So, yeah, they had all the materials six to eight weeks before I got there, and it was the day before when all this happened. So, I didn't get inquiries about anything from the parents, more the opposite of how excited they were that I was coming.
LEMON: Yeah. Bakari, you've been sitting by patiently waiting. I can't wait to hear you weigh in on this. But we need to say what has happened with Jason is really just a microcosm of what's happening across the country right now. Correct?
BAKARI SELLERS, CNN POLITICAL COMMENTATOR: Yeah. I mean, I think that what we have to do is a few things. One, realize it's okay to be gay. Two, it's okay to be a unicorn. Three, go out and buy Jason's book so that more young people have an opportunity to feel good about themselves.
But what we're seeing is this wave of anti-intellectualism just sweep the country. Whether it is Ron DeSantis in Florida or Henry McMaster in South Carolina or Gov. Abbott in Texas, you see these Republican governors who don't want people to feel comfortable in their own skin, who don't want people to learn about their history, and who are afraid of growth and development in young people.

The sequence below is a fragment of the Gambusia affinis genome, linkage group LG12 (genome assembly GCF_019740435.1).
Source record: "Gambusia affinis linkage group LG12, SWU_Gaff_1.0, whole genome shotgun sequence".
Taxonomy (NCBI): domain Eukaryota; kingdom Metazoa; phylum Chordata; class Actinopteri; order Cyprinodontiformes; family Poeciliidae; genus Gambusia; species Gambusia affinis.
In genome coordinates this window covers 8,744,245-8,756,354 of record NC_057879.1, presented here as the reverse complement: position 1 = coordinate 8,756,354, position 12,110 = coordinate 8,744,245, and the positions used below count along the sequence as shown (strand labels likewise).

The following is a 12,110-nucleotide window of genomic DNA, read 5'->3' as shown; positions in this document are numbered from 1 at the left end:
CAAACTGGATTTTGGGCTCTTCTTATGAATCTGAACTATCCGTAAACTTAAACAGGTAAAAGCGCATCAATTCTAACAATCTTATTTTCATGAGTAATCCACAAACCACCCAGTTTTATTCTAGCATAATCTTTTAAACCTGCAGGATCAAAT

It's okay to be a unicorn. I tell Sadie, Don, every single day that she is -- and this is bad English, I know, but I tell her that she is the most beautiful princess, mermaid in the entire world. Those are her two favorite things. And yes, it's okay to be a princess, it's okay to be a mermaid, and it's okay to be a unicorn.
LEMON: Wow! Did you ever watch "Wizard of Oz"? I mean, okay.
SELLERS: I don't know why people are so scared of gay folk, Don. Maybe that's the question. That's what I don't get. I don't know why people are so scared of gay folks in the south.
LEMON: Because it's magic. It's the magic. People are afraid of the magic. You wouldn't have the magic kingdom without gay people. You wouldn't have the magic of just about everything. But, you know, hey, that's a whole other story. Did you want to say something, Jason?